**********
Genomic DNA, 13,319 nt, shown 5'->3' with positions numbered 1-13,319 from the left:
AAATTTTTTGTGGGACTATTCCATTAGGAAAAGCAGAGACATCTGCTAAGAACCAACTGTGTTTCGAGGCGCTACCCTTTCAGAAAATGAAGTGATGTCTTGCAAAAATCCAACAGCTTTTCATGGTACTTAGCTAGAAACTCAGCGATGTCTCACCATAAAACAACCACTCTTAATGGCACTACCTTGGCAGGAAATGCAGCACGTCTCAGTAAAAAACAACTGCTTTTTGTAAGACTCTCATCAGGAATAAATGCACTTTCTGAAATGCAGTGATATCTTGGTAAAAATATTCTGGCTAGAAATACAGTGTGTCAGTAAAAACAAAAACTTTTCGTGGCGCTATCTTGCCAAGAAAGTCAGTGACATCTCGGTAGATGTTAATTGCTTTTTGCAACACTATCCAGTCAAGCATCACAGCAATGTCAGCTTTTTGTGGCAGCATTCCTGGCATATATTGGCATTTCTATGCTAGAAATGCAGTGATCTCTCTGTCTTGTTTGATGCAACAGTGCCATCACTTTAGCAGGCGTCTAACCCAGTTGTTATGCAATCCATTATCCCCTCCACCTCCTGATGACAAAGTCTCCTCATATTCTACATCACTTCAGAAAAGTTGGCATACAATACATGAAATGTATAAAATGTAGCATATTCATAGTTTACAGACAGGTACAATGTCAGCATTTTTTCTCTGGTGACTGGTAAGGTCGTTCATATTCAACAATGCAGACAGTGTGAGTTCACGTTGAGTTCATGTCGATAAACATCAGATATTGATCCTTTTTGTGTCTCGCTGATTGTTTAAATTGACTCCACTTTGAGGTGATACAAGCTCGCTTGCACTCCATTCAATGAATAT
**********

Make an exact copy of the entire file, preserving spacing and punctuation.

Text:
Genomic DNA, 13,319 nt, shown 5'->3' with positions numbered 1-13,319 from the left:
AAATTTTTTGTGGGACTATTCCATTAGGAAAAGCAGAGACATCTGCTAAGAACCAACTGTGTTTCGAGGCGCTACCCTTTCAGAAAATGAAGTGATGTCTTGCAAAAATCCAACAGCTTTTCATGGTACTTAGCTAGAAACTCAGCGATGTCTCACCATAAAACAACCACTCTTAATGGCACTACCTTGGCAGGAAATGCAGCACGTCTCAGTAAAAAACAACTGCTTTTTGTAAGACTCTCATCAGGAATAAATGCACTTTCTGAAATGCAGTGATATCTTGGTAAAAATATTCTGGCTAGAAATACAGTGTGTCAGTAAAAACAAAAACTTTTCGTGGCGCTATCTTGCCAAGAAAGTCAGTGACATCTCGGTAGATGTTAATTGCTTTTTGCAACACTATCCAGTCAAGCATCACAGCAATGTCAGCTTTTTGTGGCAGCATTCCTGGCATATATTGGCATTTCTATGCTAGAAATGCAGTGATCTCTCTGTCTTGTTTGATGCAACAGTGCCATCACTTTAGCAGGCGTCTAACCCAGTTGTTATGCAATCCATTATCCCCTCCACCTCCTGATGACAAAGTCTCCTCATATTCTACATCACTTCAGAAAAGTTGGCATACAATACATGAAATGTATAAAATGTAGCATATTCATAGTTTACAGACAGGTACAATGTCAGCATTTTTTCTCTGGTGACTGGTAAGGTCGTTCATATTCAACAATGCAGACAGTGTGAGTTCACGTTGAGTTCATGTCGATAAACATCAGATATTGATCCTTTTTGTGTCTCGCTGATTGTTTAAATTGACTCCACTTTGAGGTGATACAAGCTCGCTTGCACTCCATTCAATGAATAT